Professor Nicole Pamme: New Analyst Associate Editor

We are delighted to announce the appointment of Nicole Pamme as Associate Editor to the Analyst Editorial Board.


Nicole Pamme is a Professor in Analytical Chemistry in the Department of Chemistry and Biochemistry at the University of Hull. Her research activities focus on lab-on-a-chip devices for pharmaceutical, clinical and environmental analysis, biomedical research with tissue-on-a-chip devices as well as process integration and material synthesis in collaboration with Chemistry, Engineering and Biomedical Sciences. She has authored >100 peer reviewed publications, patents and book chapters in this area. Nicole studied Chemisty at University of Marburg (Germany), graduating with the title of Diplom-Chemiker, with a thesis on analytical chemistry for explosives residues in water and soil. For her PhD studies, she moved to Imperial College London (UK) where she worked under the supervision of Prof. Andreas Manz in ‘Single Particle Analysis in Microfluidic Chips’. This was followed by a 2 year stay as Independent Research Fellow in the International Centre of Young Scientists (ICYS) at the National Institute for Materials (NIMS) Sciences in Tsukuba (Japan). In December 2005, she was appointed as Lecturer in Analytical Chemistry at the University of Hull in the UK and has been promoted to Senior Lecturer (2011) and Reader (2013) and finally full professor in 2014. Nicole chaired the microTAS 2016 conference in Dublin (Ireland) and serves on the Board of Directors of the Chemical and Biological Microsystems Society (CBMS), currently as Vice President. She is a Fellow of the Royal Society of Chemistry (FRSC) and a Fellow of the Higher Education Academy (FHEA).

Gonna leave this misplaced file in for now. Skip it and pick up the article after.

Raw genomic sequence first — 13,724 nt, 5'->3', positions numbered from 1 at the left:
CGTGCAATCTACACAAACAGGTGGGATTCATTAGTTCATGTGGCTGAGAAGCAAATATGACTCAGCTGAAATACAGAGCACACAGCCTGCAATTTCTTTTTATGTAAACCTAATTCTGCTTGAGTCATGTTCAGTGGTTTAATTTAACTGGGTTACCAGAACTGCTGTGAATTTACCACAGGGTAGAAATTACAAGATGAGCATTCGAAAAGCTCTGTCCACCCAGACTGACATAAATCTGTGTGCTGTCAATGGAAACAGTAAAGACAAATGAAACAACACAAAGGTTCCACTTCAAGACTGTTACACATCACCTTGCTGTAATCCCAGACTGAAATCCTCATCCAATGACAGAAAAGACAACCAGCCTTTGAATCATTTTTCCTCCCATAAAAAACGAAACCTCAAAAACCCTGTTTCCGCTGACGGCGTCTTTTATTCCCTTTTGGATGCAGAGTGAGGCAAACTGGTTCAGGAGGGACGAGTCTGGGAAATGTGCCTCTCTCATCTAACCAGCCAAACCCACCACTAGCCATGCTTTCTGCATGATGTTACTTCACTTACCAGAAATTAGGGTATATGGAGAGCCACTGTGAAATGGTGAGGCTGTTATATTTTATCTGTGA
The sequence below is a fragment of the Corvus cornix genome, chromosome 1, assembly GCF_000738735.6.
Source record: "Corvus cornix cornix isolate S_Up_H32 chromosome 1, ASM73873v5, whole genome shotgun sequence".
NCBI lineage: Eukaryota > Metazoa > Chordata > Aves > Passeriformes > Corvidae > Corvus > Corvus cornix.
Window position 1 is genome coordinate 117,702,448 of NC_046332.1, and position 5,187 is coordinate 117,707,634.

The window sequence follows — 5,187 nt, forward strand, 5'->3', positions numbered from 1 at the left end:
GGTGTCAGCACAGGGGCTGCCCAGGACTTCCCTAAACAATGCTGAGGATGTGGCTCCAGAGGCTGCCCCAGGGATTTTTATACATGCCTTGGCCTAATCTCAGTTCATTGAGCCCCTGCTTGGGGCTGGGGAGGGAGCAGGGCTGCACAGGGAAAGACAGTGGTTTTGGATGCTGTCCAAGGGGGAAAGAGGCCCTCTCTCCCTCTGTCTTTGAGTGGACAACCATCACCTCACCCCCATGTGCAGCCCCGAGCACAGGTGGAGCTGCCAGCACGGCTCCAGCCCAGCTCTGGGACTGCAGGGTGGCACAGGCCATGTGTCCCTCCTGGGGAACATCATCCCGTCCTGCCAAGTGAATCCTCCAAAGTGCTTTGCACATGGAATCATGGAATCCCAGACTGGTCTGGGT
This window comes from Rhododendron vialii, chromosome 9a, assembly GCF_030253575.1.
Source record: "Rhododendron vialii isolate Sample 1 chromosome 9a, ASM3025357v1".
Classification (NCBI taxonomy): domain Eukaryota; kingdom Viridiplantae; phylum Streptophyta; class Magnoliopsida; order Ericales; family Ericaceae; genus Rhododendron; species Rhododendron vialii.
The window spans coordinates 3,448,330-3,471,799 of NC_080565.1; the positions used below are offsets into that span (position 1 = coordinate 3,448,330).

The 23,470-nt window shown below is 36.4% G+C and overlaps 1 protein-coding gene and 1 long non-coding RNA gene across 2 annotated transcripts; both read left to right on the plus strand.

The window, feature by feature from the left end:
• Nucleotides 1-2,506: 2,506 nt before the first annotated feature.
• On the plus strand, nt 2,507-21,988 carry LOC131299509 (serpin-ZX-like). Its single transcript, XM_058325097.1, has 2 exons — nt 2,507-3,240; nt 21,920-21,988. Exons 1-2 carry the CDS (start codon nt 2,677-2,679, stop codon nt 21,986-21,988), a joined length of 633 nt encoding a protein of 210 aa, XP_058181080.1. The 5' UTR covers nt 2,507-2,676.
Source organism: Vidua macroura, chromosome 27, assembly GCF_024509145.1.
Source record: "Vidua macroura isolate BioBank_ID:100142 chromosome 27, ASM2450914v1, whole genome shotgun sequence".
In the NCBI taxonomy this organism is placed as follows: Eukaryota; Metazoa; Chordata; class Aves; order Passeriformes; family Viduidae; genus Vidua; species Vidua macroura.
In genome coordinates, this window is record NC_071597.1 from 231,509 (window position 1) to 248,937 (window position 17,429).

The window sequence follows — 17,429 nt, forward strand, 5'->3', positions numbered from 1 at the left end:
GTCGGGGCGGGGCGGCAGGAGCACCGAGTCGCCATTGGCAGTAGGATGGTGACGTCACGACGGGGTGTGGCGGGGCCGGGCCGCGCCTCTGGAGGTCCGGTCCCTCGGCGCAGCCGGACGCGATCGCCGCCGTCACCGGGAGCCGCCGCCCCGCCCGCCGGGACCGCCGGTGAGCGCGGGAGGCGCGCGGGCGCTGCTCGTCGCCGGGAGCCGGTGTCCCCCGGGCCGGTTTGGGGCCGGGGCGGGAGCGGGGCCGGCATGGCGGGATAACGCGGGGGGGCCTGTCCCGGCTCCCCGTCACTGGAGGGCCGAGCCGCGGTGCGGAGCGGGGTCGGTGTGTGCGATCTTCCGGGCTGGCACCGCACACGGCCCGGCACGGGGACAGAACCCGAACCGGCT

We welcome Professor Nicole Pamme and her expertise to the Analyst Editorial Board as an Associate Editor.

Submit your article to Professor Nicole Pamme today!


Nicole has highlighted these exceptional articles recently published in Analyst, including her thoughts on the impact they are having on the community. We hope you enjoy reading all these articles listed here! 

Ambient-air ozonolysis of triglycerides in aged fingerprint residues
Stephanie Pleik, Dieter Kirsch et al.

Dual purpose fibre – SERS pH sensing and bacterial analysis: Paper microfluidics for in vivo analysis and sample taking – a research team from Edinburgh used wax patterning of filter paper to control nanoparticle deposition required for surface-enhanced Raman spectroscopy. The small filter patches are attached to an optical fibre, that is ‘bronchoscope-deployable’, and can carry out not only in vivo sensing, but also capture a sample at a desire location for downstream bacterial analysis.”

Electrochemical Hg2+ detection at tannic acid-gold nanoparticle modified electrodes by square wave voltammetry
Alex L. Suherman, Richard G. Compton et al.

“Environmental analysis of heavy metal pollution at fM levels – The Compton Group in Oxford have developed an electrochemical method that allows sensitive and specific analysis of mercury pollution in drinking water, at levels well below the WHO limits.” 

SABRE hyperpolarization enables high-sensitivity 1H and 13C benchtop NMR spectroscopy
Peter M. Richardson, Simon B. Duckett, Meghan E. Halse et al.

“Benchtop NMR with high sensitivity – A team from the Universities of York and Strathclyde demonstrated how para-hydrogen (p-H2) based signal amplification by reversible exchange (SABRE) can be used to enhance the sensitivity of benchtop NMR measurements by factors of tens of thousands, enabling 2D NMR measurements.”

Tandem fluorescence and Raman (fluoRaman) characterisation of a novel photosensitiser in colorectal cancer cell line SW480
Julia Gala de Pablo, Andrew Whiting, Stephen D. Evans et al.

“Cell imaging with multi-purpose markers – A team from the University of Leeds has synthesised a photosensitizer that is fluorescent and exhibits a strong Raman signal. This allows for imaging of cancer cells with two spectroscopic techniques and may also enable external stimulation via light to alter cell activity.”


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